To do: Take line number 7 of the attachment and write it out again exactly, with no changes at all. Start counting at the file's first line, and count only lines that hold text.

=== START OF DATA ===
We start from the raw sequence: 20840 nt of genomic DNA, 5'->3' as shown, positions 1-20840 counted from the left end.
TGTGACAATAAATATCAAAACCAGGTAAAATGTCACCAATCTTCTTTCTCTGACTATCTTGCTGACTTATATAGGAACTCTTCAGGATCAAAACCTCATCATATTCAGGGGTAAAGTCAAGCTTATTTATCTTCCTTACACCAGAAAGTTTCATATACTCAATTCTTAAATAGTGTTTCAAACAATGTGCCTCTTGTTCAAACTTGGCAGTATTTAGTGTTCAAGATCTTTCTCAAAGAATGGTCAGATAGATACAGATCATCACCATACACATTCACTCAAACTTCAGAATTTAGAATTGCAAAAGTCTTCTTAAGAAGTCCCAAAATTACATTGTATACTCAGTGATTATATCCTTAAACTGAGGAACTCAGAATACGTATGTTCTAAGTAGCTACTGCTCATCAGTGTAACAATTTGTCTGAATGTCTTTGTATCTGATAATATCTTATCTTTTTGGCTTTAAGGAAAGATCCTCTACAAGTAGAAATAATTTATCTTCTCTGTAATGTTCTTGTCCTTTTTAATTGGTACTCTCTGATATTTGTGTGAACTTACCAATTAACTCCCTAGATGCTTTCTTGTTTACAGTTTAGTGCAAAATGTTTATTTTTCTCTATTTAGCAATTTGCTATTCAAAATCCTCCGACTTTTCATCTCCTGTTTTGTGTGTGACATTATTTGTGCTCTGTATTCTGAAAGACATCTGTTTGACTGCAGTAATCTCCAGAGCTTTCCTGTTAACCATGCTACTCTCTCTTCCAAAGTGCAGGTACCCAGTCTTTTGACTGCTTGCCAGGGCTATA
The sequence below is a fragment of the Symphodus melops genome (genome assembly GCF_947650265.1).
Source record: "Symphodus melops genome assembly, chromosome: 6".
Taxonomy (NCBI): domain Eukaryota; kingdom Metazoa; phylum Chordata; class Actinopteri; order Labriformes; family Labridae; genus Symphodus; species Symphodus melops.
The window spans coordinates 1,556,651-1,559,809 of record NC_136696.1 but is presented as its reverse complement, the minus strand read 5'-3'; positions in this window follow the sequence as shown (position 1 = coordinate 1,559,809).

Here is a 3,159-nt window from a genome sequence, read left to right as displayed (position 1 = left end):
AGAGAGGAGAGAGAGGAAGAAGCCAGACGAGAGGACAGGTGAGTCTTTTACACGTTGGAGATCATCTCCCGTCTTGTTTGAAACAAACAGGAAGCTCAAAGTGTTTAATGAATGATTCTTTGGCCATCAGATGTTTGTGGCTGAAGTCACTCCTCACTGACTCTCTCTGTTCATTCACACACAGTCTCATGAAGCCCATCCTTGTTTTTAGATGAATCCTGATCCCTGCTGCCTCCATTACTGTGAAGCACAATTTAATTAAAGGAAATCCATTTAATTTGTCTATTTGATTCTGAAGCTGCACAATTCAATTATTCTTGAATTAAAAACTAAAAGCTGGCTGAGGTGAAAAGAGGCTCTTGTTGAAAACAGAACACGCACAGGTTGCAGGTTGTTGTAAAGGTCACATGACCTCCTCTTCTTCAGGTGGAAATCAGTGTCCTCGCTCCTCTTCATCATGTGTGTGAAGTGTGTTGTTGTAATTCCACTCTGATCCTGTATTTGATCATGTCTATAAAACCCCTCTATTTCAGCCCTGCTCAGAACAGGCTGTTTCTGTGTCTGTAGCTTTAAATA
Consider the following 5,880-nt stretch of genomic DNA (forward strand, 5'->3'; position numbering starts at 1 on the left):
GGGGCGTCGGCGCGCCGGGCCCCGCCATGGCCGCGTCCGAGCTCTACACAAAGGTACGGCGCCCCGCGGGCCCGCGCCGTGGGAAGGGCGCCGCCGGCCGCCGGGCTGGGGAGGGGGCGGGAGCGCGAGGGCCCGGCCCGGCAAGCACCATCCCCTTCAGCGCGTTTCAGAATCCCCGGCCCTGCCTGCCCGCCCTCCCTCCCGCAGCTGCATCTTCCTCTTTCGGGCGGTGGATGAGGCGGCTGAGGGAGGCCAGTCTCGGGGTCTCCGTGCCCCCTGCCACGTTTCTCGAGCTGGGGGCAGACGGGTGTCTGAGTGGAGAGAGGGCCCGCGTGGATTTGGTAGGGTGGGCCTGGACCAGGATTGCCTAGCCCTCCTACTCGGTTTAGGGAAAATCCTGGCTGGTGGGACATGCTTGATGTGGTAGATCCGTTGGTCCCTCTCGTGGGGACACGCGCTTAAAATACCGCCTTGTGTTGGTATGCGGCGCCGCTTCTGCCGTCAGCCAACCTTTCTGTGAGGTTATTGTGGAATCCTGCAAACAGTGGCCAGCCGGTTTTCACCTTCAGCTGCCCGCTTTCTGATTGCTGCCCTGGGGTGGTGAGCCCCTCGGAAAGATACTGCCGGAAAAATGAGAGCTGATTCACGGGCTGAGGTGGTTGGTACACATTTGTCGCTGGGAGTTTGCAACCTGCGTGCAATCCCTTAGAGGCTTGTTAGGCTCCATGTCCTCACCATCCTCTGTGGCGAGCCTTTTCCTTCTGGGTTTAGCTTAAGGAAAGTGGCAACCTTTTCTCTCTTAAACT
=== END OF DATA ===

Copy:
Here is a 3,159-nt window from a genome sequence, read left to right as displayed (position 1 = left end):